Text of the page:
Blast damages Shiite Muslim shrine outside Damascus, Syria


 A bomb-laden car driven by a suicide attacker exploded Thursday near a major Shiite Muslim shrine outside the Syrian capital of Damascus, injuring 14 people and damaging part of the shrine, according to Syrian state media and news agency reports.

It was the latest in a series of car bombs that have killed scores of Syrians and elevated tensions in the country’s two largest cities, Damascus and Aleppo, where the bombings have been the most dramatic manifestation of the more than yearlong insurrection.  Authorities have blamed Al Qaeda-linked Islamic militants from Syria and other nations, including neighboring Iraq and Jordan, for previous suicide bombings.

It was unclear if the intended target of Thursday’s strike was a nearby police station or the golden-domed Sayyida Zainab shrine, the Associated Press reported. The shrine is one of Shiite Islam’s holiest and most magnificent sites and a favored  destination of Shiite pilgrims, especially Iranians. It is said to be the burial place of a revered granddaughter of the prophet Muhammad.

The blast on Thursday shattered shrine windows, knocked down chandeliers and ceiling fans, and cracked mosaic walls inside the religious site, AP reported.

In this photo released by the Syrian official news agency SANA, a Syrian man inspects a burned bus that was damaged by a car bomb that exploded at a carpark near the Shrine of Sayyida Zeinab, in a suburb of Damascus, Syria, Thursday, June 14, 2012. A car bomb exploded in a Damascus suburb that is home to a popular Shiite Muslim shrine, wounding at least two people, Syria's state-run news agency SANA reported, while activists said regime troops continued shelling rebellious areas in central Homs province. (AP Photo/SANA)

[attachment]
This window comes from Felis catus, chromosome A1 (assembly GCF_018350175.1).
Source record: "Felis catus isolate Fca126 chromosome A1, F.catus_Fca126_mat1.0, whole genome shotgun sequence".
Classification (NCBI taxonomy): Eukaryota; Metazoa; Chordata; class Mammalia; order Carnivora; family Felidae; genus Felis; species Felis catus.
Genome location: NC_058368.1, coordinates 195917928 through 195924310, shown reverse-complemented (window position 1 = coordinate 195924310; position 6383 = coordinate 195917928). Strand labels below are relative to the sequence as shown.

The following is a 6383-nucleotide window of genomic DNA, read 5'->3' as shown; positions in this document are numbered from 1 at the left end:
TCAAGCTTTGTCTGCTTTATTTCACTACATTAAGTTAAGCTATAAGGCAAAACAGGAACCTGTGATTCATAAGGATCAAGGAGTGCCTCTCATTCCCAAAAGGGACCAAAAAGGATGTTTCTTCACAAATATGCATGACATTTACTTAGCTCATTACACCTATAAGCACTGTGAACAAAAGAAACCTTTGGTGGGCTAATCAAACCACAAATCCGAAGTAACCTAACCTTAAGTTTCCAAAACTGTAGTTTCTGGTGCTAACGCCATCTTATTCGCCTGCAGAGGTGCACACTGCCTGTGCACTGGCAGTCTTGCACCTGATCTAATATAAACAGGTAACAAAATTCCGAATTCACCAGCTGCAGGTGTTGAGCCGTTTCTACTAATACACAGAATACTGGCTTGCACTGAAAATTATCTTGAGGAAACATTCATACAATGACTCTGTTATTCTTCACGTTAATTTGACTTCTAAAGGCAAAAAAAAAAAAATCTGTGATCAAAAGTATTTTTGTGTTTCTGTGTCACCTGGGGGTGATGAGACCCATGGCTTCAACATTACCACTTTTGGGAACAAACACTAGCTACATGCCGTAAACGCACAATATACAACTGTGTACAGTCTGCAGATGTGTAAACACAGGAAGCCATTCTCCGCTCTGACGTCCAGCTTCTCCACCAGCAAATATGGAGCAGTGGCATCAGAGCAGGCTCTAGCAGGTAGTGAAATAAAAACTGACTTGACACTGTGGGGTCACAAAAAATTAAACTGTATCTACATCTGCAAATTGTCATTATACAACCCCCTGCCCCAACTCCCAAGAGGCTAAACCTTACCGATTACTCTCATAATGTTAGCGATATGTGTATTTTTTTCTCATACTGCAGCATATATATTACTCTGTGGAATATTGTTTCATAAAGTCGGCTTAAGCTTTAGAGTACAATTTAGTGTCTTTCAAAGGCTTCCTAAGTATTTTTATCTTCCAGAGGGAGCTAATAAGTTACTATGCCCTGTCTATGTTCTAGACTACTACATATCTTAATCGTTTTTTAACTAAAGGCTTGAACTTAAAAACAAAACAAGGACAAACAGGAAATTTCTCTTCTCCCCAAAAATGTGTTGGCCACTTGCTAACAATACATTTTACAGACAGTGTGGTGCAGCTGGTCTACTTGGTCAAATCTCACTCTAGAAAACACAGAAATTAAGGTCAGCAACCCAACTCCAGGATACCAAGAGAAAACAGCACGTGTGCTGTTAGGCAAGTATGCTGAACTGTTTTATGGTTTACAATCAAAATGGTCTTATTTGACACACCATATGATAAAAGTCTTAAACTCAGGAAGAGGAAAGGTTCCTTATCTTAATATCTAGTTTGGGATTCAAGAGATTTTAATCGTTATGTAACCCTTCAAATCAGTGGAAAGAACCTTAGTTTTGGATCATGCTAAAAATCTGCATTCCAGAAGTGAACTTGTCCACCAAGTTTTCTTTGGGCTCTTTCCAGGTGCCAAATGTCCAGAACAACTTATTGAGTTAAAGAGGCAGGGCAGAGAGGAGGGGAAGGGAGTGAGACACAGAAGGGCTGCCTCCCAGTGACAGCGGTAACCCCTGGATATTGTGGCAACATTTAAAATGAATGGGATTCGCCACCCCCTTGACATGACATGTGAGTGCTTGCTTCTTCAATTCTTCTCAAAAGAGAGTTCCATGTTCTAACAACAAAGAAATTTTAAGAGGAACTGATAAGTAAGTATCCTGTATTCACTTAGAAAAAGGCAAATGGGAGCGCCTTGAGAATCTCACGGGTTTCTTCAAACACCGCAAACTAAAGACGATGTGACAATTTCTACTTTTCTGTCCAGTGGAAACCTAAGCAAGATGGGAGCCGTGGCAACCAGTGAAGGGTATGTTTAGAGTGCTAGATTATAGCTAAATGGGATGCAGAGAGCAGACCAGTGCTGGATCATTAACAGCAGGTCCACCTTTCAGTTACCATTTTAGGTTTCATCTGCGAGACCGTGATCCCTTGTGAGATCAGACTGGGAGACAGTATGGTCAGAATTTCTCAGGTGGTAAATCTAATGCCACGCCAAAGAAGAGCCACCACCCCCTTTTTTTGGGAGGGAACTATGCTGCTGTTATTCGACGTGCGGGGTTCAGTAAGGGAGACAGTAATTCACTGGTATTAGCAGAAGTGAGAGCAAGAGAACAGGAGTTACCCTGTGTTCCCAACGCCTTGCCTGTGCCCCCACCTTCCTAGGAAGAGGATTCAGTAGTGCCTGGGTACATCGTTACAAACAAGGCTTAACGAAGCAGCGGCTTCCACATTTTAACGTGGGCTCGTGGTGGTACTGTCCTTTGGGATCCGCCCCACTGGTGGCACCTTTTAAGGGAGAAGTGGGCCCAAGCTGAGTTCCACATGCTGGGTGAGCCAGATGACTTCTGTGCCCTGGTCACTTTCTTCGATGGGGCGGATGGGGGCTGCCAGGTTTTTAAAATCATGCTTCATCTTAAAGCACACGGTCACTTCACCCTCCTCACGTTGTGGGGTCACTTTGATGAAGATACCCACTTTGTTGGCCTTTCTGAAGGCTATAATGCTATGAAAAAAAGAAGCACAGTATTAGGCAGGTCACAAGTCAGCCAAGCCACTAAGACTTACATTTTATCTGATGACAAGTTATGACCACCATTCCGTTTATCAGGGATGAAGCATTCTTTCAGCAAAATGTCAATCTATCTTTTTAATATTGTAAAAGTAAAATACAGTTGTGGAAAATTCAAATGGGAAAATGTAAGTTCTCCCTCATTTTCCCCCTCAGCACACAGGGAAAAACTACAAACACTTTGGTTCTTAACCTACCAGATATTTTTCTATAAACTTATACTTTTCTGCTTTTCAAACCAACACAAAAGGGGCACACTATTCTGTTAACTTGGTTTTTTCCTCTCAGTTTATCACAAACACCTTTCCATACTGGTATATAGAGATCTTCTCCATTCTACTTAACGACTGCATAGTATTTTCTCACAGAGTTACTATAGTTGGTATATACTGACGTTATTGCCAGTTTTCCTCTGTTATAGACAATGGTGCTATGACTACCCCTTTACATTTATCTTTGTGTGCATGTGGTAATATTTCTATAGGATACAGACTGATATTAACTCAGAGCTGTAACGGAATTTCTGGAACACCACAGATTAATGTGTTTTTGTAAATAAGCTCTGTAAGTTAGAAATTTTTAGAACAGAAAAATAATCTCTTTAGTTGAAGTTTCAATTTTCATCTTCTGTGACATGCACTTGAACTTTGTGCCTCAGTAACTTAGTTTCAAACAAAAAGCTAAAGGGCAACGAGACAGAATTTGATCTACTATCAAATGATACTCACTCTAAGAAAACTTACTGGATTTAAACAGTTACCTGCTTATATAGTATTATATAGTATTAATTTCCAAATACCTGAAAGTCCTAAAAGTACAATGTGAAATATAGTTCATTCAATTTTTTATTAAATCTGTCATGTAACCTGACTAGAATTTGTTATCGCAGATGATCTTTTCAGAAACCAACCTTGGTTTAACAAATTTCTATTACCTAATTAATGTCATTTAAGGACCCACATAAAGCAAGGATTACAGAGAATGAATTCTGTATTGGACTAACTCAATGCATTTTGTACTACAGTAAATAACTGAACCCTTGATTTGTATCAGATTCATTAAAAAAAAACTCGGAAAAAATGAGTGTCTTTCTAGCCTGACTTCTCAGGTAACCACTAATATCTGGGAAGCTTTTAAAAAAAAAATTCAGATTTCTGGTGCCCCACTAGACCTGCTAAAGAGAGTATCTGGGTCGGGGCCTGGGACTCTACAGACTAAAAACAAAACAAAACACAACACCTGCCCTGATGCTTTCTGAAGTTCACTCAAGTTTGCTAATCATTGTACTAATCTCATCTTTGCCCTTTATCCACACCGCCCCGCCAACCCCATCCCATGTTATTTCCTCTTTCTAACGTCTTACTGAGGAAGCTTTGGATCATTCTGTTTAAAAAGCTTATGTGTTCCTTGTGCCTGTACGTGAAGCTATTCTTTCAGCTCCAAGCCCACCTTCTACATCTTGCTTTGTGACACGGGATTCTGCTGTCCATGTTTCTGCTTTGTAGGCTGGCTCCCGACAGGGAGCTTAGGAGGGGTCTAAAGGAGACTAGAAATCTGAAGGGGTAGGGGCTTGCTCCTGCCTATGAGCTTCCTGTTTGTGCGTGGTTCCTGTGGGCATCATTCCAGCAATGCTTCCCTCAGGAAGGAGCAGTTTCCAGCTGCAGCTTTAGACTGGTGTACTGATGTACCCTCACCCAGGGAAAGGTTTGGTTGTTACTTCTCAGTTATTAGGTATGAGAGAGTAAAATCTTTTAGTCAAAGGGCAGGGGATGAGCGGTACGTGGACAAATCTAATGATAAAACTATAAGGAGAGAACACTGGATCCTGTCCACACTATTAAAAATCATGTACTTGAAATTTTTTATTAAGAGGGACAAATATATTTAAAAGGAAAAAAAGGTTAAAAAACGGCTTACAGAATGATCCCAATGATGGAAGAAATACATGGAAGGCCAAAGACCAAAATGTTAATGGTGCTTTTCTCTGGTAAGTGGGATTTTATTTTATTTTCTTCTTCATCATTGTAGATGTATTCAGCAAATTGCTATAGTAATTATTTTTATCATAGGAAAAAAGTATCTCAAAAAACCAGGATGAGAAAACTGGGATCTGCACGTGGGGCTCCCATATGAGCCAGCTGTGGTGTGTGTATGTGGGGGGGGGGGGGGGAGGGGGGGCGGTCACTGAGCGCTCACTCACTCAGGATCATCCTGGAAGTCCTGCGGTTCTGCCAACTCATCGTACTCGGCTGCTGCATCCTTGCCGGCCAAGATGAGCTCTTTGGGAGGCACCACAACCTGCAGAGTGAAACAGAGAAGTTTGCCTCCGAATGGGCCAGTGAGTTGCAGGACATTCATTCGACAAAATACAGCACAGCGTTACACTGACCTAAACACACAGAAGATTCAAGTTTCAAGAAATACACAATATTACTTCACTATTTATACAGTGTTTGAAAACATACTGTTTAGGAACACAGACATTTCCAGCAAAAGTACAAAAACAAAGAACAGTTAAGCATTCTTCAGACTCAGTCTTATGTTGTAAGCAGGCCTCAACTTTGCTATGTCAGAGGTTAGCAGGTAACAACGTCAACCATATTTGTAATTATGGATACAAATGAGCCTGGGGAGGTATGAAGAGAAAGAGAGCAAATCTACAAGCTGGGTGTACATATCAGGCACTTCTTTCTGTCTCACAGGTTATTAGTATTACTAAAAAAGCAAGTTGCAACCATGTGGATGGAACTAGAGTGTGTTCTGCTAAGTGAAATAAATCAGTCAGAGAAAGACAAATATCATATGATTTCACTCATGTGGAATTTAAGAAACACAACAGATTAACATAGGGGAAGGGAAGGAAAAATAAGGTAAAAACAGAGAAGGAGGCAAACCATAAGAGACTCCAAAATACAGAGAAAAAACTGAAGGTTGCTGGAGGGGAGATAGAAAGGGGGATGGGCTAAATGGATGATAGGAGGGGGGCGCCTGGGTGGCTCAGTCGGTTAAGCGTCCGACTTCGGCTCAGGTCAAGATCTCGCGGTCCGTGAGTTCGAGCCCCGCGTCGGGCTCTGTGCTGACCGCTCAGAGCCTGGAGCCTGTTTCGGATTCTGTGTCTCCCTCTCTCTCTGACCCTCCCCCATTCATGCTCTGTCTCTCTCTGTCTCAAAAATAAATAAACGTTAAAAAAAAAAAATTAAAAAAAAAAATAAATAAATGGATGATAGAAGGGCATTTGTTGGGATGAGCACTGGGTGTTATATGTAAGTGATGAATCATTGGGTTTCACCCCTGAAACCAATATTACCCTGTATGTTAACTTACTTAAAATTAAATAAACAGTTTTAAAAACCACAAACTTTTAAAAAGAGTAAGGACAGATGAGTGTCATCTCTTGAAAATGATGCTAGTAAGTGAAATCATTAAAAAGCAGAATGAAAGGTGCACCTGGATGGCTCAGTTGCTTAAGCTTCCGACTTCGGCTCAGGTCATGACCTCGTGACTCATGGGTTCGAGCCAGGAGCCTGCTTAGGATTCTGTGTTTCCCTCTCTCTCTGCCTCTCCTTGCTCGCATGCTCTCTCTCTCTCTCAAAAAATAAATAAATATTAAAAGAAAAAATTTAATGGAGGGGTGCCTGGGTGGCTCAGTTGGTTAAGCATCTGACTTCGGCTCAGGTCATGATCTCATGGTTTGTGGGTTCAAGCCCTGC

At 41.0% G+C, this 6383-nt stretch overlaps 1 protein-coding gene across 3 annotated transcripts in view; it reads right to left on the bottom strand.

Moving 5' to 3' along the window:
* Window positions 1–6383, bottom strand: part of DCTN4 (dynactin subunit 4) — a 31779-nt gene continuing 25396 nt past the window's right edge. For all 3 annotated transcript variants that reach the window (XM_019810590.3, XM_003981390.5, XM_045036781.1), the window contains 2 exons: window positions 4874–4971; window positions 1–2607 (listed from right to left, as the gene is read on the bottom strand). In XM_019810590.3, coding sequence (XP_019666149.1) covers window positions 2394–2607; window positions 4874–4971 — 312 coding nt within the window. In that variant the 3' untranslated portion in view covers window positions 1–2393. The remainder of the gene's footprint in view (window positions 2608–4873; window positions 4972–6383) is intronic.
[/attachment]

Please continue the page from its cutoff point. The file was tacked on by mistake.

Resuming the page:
Official Syrian state media said 14 people were injured in Thursday’s explosion, which occurred inside a parking lot. State media displayed photos from the scene showing destroyed vehicles, a shattered cement building and a crater where the bomb car apparently detonated.

Syria’s 15-month civil conflict has taken on an increasingly sectarian character, with members of the nation’s majority Sunni Muslim community leading the fight to oust President Bashar Assad, a member of the Alawite sect, an offshoot of Shiite Islam. Among Assad’s staunchest international supporters are Iran and Hezbollah, the Lebanese-based Shiite militant group.


LA Times